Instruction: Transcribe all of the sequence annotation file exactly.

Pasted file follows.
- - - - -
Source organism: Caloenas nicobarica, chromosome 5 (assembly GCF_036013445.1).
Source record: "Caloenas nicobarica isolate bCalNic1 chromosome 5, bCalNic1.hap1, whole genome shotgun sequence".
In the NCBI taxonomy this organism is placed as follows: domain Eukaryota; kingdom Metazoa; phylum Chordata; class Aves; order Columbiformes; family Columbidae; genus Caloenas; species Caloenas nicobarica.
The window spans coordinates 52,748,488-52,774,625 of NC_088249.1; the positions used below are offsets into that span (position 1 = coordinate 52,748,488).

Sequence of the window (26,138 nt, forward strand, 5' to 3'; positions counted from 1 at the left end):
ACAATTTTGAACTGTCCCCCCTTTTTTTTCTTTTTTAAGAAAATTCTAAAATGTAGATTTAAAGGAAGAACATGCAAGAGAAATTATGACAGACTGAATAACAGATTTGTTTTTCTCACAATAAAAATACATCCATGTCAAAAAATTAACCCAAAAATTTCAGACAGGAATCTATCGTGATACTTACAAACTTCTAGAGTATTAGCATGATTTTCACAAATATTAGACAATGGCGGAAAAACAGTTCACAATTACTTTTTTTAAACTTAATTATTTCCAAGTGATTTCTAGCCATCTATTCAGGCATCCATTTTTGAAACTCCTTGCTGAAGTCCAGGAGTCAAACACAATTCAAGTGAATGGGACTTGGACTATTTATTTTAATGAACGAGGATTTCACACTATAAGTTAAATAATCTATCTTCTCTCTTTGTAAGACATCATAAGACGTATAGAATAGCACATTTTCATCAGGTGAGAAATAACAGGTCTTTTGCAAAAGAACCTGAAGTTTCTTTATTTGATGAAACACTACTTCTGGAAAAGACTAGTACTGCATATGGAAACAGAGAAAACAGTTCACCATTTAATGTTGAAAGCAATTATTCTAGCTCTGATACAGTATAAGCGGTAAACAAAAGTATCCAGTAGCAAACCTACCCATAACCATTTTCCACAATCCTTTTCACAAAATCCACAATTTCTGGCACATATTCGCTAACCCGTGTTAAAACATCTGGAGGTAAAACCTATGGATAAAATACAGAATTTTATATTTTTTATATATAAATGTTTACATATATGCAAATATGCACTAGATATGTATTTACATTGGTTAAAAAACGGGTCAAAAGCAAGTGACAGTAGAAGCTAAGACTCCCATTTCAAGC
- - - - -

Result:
Source organism: Caloenas nicobarica, chromosome 5 (assembly GCF_036013445.1).
Source record: "Caloenas nicobarica isolate bCalNic1 chromosome 5, bCalNic1.hap1, whole genome shotgun sequence".
In the NCBI taxonomy this organism is placed as follows: domain Eukaryota; kingdom Metazoa; phylum Chordata; class Aves; order Columbiformes; family Columbidae; genus Caloenas; species Caloenas nicobarica.
The window spans coordinates 52,748,488-52,774,625 of NC_088249.1; the positions used below are offsets into that span (position 1 = coordinate 52,748,488).

Sequence of the window (26,138 nt, forward strand, 5' to 3'; positions counted from 1 at the left end):
ACAATTTTGAACTGTCCCCCCTTTTTTTTCTTTTTTAAGAAAATTCTAAAATGTAGATTTAAAGGAAGAACATGCAAGAGAAATTATGACAGACTGAATAACAGATTTGTTTTTCTCACAATAAAAATACATCCATGTCAAAAAATTAACCCAAAAATTTCAGACAGGAATCTATCGTGATACTTACAAACTTCTAGAGTATTAGCATGATTTTCACAAATATTAGACAATGGCGGAAAAACAGTTCACAATTACTTTTTTTAAACTTAATTATTTCCAAGTGATTTCTAGCCATCTATTCAGGCATCCATTTTTGAAACTCCTTGCTGAAGTCCAGGAGTCAAACACAATTCAAGTGAATGGGACTTGGACTATTTATTTTAATGAACGAGGATTTCACACTATAAGTTAAATAATCTATCTTCTCTCTTTGTAAGACATCATAAGACGTATAGAATAGCACATTTTCATCAGGTGAGAAATAACAGGTCTTTTGCAAAAGAACCTGAAGTTTCTTTATTTGATGAAACACTACTTCTGGAAAAGACTAGTACTGCATATGGAAACAGAGAAAACAGTTCACCATTTAATGTTGAAAGCAATTATTCTAGCTCTGATACAGTATAAGCGGTAAACAAAAGTATCCAGTAGCAAACCTACCCATAACCATTTTCCACAATCCTTTTCACAAAATCCACAATTTCTGGCACATATTCGCTAACCCGTGTTAAAACATCTGGAGGTAAAACCTATGGATAAAATACAGAATTTTATATTTTTTATATATAAATGTTTACATATATGCAAATATGCACTAGATATGTATTTACATTGGTTAAAAAACGGGTCAAAAGCAAGTGACAGTAGAAGCTAAGACTCCCATTTCAAGC